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4wd loyale rear diff

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So I've been told that I should not drive my loyale with 4wd engaged on dry pavement... I assume it is some sort of LSD set up? What diff can I get that's the 3.90 that I can run it in 4wd I'd like to run it in auto cross dirt/pavement course that I've found

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It's because of the trans, not the rear diff. You either have front or 4WD with no center diff so it might bind a little around corners on dry pavement.

Edited by Crazyeights

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So I'd have to do a tranny swap and loss the 4wd option? It would be awd what tranny would I need to look for?

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Using the 4wd on a dry, hard surface can damage driveshafts, the propshaft, the rear differential and the transfer gears. The reason is that there is no central differential at all so any slight difference in front-to-rear rotation caused by, for instance, slight differences in tyre diameter (rears will nearly always wear less than fronts) will cause 'transmision wind-up' in which all components (mechanically) aft of the gearbox in the drive-line are under unusual load. I've never had to use my 4WD in dry, hard surface conditions and so I don't know why you'd want to do it. But if you're after the performance of a tarmac 4WD car, you'll need one with a centre differential.    

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What you need is a full-time all-wheel drive transmission. They came in later 80's models of the RX, some XT's (1987.5+), and I think rarely GL-10's.

Some are also available in dual range, and with a locking center differential.

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I have a custom RX (3.9 ratio XT6 gear set) FT D/R box with locking center diff and a clutch style rear LSD in my '83 wagon. It's a nice combo for old school parts. You would probably do well with an EJ trans also, but that opens up a whole new can of worms.

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if you turn a tight corner with the 4wd engaged you will immediately notice the problem.  the front and rear axles are built to allow the tires on each side to rotate at different speeds for corners and because no 2 tires are identical.  they are not built to allow it front to back (in general on 4wd's like most of us have) so you can only use it on surfaces where your tires can slip a bit (you wont notice it when they do, but the car will). even hard packed dirt isnt the same as concrete or asphalt.

 

AWD is designed for use when all the tires have good traction, so you want to search that out and find out what parts you need.

 

most of the 4wd cars had 3.90 gears so you likely have that now.  no idea what the AWD trans you find will have.  its more common to want to swap to the 4.11 gears from other models to lower the gear ratio.

 

I would think if you want an AWD track car, it would be best to start with an AWD legacy/RS/impreza.  but if your dead set on using the loyal, then find a car with the center diff like mentioned earlier or find an early 90's rolled over subaru with an EJ motor and swap the stuff out.  its not quite that easy, but it has been done before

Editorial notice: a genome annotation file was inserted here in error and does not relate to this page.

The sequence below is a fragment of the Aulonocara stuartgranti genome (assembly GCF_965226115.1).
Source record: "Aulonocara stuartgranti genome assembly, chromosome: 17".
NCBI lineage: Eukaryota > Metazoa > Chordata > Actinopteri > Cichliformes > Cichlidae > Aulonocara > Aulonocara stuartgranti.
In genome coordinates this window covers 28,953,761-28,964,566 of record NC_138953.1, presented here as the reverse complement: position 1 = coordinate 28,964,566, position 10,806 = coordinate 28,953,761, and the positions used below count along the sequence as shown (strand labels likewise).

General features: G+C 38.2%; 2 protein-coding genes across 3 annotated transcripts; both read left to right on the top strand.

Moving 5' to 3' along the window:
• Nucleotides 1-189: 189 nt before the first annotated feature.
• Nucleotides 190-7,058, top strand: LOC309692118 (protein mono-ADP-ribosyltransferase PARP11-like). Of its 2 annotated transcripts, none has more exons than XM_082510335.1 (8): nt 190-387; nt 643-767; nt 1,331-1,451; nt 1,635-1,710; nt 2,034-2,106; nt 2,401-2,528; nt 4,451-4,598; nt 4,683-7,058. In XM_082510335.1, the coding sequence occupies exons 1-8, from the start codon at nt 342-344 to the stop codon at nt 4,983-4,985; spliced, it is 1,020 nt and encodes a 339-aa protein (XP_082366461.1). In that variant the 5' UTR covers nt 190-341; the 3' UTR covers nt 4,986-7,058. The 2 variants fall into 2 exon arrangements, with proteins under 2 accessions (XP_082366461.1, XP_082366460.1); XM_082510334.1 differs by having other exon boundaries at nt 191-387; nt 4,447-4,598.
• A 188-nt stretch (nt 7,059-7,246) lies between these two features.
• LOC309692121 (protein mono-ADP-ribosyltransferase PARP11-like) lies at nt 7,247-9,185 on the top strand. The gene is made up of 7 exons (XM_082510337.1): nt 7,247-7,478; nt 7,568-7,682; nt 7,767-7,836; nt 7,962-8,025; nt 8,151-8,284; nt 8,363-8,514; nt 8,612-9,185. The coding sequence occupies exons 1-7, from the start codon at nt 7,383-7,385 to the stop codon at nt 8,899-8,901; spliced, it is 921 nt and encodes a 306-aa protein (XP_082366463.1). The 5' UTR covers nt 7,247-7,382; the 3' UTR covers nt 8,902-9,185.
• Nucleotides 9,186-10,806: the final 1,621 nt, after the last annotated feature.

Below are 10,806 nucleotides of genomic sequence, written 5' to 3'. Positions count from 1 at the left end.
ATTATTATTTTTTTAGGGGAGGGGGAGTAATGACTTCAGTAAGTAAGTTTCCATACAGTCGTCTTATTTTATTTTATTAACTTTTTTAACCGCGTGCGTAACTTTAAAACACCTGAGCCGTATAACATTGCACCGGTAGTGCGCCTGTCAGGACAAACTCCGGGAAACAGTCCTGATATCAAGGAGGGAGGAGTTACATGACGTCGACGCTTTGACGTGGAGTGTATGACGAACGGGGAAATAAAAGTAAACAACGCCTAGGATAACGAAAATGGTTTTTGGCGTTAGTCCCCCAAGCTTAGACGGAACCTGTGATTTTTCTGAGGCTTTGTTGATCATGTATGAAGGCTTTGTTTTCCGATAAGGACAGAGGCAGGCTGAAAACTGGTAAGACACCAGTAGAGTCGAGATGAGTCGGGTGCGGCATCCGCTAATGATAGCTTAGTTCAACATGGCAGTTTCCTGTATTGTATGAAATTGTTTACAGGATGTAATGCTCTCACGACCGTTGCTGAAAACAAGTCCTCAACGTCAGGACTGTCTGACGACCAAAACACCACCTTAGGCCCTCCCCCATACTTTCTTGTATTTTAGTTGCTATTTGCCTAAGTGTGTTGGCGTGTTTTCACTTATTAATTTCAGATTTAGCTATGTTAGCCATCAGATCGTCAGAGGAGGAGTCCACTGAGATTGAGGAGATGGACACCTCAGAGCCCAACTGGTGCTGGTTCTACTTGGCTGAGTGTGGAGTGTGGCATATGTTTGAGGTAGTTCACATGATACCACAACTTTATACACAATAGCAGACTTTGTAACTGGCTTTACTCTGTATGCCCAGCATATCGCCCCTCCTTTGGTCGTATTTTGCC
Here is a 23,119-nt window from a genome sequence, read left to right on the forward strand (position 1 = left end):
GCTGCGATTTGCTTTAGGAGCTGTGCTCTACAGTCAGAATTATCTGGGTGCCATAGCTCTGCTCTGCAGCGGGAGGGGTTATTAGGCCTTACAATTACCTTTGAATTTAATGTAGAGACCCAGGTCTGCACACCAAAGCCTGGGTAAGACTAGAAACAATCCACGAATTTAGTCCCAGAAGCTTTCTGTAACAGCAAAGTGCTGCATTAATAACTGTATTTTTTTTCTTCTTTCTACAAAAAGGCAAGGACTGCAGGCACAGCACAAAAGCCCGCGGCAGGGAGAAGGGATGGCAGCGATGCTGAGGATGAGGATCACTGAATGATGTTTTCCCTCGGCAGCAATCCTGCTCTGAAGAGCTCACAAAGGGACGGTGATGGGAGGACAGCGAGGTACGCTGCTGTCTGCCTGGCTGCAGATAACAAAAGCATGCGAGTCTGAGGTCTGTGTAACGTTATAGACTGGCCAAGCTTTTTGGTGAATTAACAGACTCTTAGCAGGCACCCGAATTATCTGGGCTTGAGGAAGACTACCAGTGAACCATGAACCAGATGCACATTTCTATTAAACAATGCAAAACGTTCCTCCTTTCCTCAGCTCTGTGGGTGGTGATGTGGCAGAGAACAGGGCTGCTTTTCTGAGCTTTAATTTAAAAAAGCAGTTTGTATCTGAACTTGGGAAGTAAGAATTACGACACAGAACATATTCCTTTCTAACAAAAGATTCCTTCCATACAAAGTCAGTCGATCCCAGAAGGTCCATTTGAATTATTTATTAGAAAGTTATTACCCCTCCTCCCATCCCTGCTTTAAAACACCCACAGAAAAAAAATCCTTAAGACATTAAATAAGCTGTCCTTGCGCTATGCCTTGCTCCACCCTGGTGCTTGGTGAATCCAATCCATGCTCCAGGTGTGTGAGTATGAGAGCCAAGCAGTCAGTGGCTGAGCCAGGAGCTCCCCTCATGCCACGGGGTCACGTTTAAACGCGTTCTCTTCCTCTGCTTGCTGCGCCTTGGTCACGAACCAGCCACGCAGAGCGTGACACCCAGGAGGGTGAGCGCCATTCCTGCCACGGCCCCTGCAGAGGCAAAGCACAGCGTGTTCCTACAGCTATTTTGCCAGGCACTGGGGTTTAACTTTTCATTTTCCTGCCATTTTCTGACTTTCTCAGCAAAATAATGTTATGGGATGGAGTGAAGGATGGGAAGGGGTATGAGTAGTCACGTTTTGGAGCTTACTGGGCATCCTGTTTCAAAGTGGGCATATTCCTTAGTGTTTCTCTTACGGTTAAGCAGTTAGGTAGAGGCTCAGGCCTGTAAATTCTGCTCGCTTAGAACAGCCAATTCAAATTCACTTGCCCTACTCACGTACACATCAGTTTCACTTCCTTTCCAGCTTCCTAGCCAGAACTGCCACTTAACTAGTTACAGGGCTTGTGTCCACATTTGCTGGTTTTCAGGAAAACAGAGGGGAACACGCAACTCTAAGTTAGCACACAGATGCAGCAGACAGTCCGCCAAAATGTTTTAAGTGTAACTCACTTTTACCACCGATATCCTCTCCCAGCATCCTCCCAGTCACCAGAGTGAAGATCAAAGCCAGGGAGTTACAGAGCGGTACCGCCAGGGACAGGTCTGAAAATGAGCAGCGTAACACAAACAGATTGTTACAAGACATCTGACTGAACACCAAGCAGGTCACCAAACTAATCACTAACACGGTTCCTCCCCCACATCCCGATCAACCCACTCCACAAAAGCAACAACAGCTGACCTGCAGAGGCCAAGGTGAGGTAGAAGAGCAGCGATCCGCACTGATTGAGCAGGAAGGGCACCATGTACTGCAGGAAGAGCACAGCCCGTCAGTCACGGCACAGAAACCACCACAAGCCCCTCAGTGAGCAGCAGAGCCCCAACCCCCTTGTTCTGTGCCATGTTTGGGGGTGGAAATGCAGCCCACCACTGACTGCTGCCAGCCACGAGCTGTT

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simple answer to your question is an xt6 trans, it's already a 3.90 ratio and you can wire up the center diff lock and it will function like your push button 4wd does now when you need it to

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simple answer to your question is an xt6 trans, it's already a 3.90 ratio and you can wire up the center diff lock and it will function like your push button 4wd does now when you need it to

Agree, all you need is EA82 Turbo 25 spline front axles and it should bolt right in.

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Well the tranny is on hold until I figure out the "knocking" coming from the ea82... Sounds like a rod knock but not sure I have new nkg iridium plugs (checked to make sire they were still tight last night) New belt only about 200 miles on it. Doing an oil change on it when I get off work. Out of ideas beyond that.

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TOD can be very loud sometimes - if you search Tick of Death on this site you'll find loads of info - but if it's a knock you'll need to inspect the botom end.

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Check your cam tensioner pulley mounting bolts.  I've seen several that have come loose and sound like a knock in the bottom end.  Hopefully it's something as simple as this...

 

Gearboxes - the EJ AWD would be the easiest to find.  You can fit one of these in an L series gearbox casing without any troubles - just need a single range EA gearbox to use the front casings on the EJ box.  The speedo drive gear on the EJ gearset is different to the L series one, so your speedo might be out unless you can work out what follower gear is needed.  Then you'll need to mod the gearbox crossmember, shifter linkages and prop/tail shaft.  By putting the EJ internals into an EA set of casings you end up with a bolt on AWD gearbox to an EA82 with the stock clutch setup...

Clear as mud?


Cheers

Bennie

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